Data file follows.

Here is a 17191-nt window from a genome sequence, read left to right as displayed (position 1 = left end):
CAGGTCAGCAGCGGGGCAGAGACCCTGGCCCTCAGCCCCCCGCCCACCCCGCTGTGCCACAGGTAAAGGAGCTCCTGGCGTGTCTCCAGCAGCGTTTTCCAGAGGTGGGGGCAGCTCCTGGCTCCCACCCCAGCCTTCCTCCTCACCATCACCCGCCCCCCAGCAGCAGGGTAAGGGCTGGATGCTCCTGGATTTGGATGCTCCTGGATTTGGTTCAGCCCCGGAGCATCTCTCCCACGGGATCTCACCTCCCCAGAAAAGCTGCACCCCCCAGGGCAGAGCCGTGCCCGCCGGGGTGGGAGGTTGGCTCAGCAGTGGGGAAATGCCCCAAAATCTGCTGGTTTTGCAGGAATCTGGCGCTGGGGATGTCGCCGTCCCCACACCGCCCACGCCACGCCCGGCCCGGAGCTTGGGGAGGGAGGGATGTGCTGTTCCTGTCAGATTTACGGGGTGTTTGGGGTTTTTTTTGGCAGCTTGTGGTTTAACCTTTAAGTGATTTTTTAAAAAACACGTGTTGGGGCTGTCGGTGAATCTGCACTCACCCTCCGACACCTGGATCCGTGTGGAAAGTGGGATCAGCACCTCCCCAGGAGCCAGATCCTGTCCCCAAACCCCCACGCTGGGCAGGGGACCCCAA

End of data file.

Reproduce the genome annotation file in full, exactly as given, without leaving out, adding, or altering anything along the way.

Here is a 17191-nt window from a genome sequence, read left to right as displayed (position 1 = left end):
CAGGTCAGCAGCGGGGCAGAGACCCTGGCCCTCAGCCCCCCGCCCACCCCGCTGTGCCACAGGTAAAGGAGCTCCTGGCGTGTCTCCAGCAGCGTTTTCCAGAGGTGGGGGCAGCTCCTGGCTCCCACCCCAGCCTTCCTCCTCACCATCACCCGCCCCCCAGCAGCAGGGTAAGGGCTGGATGCTCCTGGATTTGGATGCTCCTGGATTTGGTTCAGCCCCGGAGCATCTCTCCCACGGGATCTCACCTCCCCAGAAAAGCTGCACCCCCCAGGGCAGAGCCGTGCCCGCCGGGGTGGGAGGTTGGCTCAGCAGTGGGGAAATGCCCCAAAATCTGCTGGTTTTGCAGGAATCTGGCGCTGGGGATGTCGCCGTCCCCACACCGCCCACGCCACGCCCGGCCCGGAGCTTGGGGAGGGAGGGATGTGCTGTTCCTGTCAGATTTACGGGGTGTTTGGGGTTTTTTTTGGCAGCTTGTGGTTTAACCTTTAAGTGATTTTTTAAAAAACACGTGTTGGGGCTGTCGGTGAATCTGCACTCACCCTCCGACACCTGGATCCGTGTGGAAAGTGGGATCAGCACCTCCCCAGGAGCCAGATCCTGTCCCCAAACCCCCACGCTGGGCAGGGGACCCCAA